Of tens of thousands of monkeypox cases worldwide this year, there have been a dozen virus-related deaths, and for the first time, some of them have occurred outside of Africa, in countries where the virus does not usually spread.

More than 31,000 cases of monkeypox have been reported worldwide since January 1, including more than 10,000 in the United States. Most people have recovered at home with no lasting problems. But doctors are struggling to understand why monkeypox can be serious and, rarely, fatal.

According to the latest figures from the World Health Organization, there have been two monkeypox deaths in Spain, one in Brazil, one in Ecuador and one in India – all of which are said to be non-endemic countries. So far, none of these deaths have been in the United States

In a recent social media Q&A, Dr Rosamund Lewis, Technical Lead Monkeypox Response for WHO, said the lack of a clear understanding of disease severity is one of the reasons infectious diseases are so difficult.

“When people are exposed to infectious agents, they react in different ways,” she said. Some will develop no symptoms or only mild problems like a mild fever. They get better and go on with their lives. Others, however, develop very serious complications. “We see it now,” she said.

Lewis says the WHO has asked each country for more information about the circumstances surrounding any monkeypox deaths.

Two previously healthy men die in Spain

Two recent cases in particular have sounded the alarm.

A report by Dr Isabel Jado, director of Spain’s National Institute of Microbiology, says the two deaths in that country involved men aged 44 and 31. Their cases do not appear to be linked. The men did not know each other and were not from the same region. Before contracting monkeypox, they were healthy, with no underlying risk factors for serious illness such as a weakened immune system.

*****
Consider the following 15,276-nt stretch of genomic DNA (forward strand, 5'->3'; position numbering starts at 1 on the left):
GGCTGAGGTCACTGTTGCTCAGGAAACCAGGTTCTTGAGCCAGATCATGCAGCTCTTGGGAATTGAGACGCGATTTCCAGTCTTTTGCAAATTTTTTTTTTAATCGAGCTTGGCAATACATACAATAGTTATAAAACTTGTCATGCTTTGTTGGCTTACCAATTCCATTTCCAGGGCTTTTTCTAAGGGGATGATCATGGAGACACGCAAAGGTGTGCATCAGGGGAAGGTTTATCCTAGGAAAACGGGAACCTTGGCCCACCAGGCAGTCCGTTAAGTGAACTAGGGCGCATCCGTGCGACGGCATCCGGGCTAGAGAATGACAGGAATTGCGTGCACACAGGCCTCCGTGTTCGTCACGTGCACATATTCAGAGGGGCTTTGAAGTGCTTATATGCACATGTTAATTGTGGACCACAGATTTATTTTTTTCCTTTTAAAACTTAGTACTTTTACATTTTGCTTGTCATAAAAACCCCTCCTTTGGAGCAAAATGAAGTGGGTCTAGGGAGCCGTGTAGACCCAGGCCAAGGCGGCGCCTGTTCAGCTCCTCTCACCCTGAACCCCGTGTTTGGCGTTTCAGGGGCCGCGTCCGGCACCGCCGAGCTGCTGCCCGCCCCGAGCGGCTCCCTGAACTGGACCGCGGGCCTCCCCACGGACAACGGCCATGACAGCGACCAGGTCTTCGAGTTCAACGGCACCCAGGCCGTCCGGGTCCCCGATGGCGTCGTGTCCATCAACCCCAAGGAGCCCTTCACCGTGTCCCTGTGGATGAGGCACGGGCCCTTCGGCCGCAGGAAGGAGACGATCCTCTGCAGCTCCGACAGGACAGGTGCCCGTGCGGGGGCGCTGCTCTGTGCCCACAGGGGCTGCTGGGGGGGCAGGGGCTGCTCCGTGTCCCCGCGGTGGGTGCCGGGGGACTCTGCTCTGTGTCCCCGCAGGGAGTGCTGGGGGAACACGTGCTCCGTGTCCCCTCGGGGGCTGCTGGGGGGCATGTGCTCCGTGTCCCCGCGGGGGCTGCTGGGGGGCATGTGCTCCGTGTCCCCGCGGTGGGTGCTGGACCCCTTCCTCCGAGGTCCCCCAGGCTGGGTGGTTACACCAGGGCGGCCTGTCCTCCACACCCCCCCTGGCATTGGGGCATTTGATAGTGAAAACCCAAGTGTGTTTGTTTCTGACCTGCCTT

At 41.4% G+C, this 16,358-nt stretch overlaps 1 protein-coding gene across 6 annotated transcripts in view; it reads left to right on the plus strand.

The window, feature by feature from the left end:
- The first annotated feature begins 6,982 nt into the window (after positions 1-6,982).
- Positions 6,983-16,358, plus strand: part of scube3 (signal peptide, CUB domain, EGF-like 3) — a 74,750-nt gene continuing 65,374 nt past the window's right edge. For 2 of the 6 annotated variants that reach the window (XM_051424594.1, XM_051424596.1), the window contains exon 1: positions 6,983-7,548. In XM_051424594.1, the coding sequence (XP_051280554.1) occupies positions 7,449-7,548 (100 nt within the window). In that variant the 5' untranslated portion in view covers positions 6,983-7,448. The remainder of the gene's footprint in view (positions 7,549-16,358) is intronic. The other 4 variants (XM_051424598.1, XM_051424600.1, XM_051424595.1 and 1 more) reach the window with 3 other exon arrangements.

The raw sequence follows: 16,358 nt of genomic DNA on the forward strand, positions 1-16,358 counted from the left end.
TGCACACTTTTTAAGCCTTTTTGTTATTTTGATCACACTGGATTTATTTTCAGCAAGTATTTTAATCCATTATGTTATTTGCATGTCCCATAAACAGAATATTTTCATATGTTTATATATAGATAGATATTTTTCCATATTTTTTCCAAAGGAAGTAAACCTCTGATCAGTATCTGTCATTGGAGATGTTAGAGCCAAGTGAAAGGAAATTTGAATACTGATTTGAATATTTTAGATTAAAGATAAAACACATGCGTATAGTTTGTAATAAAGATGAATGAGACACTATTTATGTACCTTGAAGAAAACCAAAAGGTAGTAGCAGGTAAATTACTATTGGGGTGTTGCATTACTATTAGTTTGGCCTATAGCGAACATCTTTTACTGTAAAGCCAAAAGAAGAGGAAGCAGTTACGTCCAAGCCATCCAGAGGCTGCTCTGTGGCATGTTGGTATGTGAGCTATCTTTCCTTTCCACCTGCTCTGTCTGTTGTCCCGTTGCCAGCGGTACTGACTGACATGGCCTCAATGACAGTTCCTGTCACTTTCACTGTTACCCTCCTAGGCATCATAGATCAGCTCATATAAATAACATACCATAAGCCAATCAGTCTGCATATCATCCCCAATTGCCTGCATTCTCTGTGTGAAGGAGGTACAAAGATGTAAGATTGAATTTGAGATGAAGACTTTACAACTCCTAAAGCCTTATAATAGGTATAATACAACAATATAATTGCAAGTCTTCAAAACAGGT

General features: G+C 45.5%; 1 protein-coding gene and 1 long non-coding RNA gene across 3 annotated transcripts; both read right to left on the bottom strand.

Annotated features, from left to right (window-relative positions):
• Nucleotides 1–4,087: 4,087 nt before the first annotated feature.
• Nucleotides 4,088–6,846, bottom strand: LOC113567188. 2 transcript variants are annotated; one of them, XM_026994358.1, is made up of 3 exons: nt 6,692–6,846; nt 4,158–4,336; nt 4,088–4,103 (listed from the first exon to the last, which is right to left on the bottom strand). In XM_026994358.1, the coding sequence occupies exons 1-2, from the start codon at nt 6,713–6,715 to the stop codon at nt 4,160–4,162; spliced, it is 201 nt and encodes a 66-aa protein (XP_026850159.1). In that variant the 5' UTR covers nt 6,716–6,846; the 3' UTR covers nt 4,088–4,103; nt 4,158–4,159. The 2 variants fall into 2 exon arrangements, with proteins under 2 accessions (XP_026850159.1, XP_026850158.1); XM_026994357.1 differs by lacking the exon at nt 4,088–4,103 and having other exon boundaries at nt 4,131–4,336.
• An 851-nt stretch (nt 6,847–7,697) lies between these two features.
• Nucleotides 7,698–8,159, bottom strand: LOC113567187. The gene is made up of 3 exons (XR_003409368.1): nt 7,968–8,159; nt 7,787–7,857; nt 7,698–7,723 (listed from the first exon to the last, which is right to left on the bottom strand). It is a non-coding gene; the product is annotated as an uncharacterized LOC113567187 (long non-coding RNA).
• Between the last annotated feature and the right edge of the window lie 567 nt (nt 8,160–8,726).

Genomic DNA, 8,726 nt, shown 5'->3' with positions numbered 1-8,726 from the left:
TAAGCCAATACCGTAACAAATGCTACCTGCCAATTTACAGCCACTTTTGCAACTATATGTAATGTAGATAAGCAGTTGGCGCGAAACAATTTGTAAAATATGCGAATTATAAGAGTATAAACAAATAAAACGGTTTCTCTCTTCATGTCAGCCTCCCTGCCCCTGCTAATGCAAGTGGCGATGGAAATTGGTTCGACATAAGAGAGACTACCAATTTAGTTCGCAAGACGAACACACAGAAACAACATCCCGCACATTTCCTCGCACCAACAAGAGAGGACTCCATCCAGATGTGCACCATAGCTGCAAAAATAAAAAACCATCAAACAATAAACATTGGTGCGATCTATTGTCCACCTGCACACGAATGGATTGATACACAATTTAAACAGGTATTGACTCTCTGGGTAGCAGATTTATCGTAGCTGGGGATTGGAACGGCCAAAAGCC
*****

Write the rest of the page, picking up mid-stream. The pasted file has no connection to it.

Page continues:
Both men developed encephalitis, or brain swelling, which can be triggered by viral infections. They eventually fell into a coma and died.

Andrea McCollum, epidemiologist and smallpox virus expert at the US Centers for Disease Control and Prevention, says encephalitis is a very rare disease known to be associated with monkeypox. It was reported in people with monkeypox in West Africa and in a patient in the United States in 2003 during a small outbreak linked to imported prairie dogs.

“We don’t know why some of these patients have encephalitis,” McCollum told CNN.

The severity of monkeypox likely depends on a person’s underlying health condition, the health care resources they have access to, and the strain of virus that infects them.

In the Congo Basin in central Africa, says McCollum, about 11% of monkeypox cases are fatal, largely because the population has not been vaccinated even against the related smallpox virus, which is believed to protect against monkeypox.

In West Africa, monkeypox becomes fatal about 1% of the time, according to data mainly from Nigeria. It also shows that people who die from monkeypox often have risk factors that reduce their immune function, such as poorly controlled HIV.

Babies are at higher risk for serious consequences because they don’t have a fully functioning immune system, McCollum said. Pregnant women also have reduced immunity and may be at higher risk of monkeypox infection.

The strain of the virus circulating in West Africa – the same strain currently circulating in the United States and other non-endemic countries – is thought to cause milder disease than the Congo Basin strain.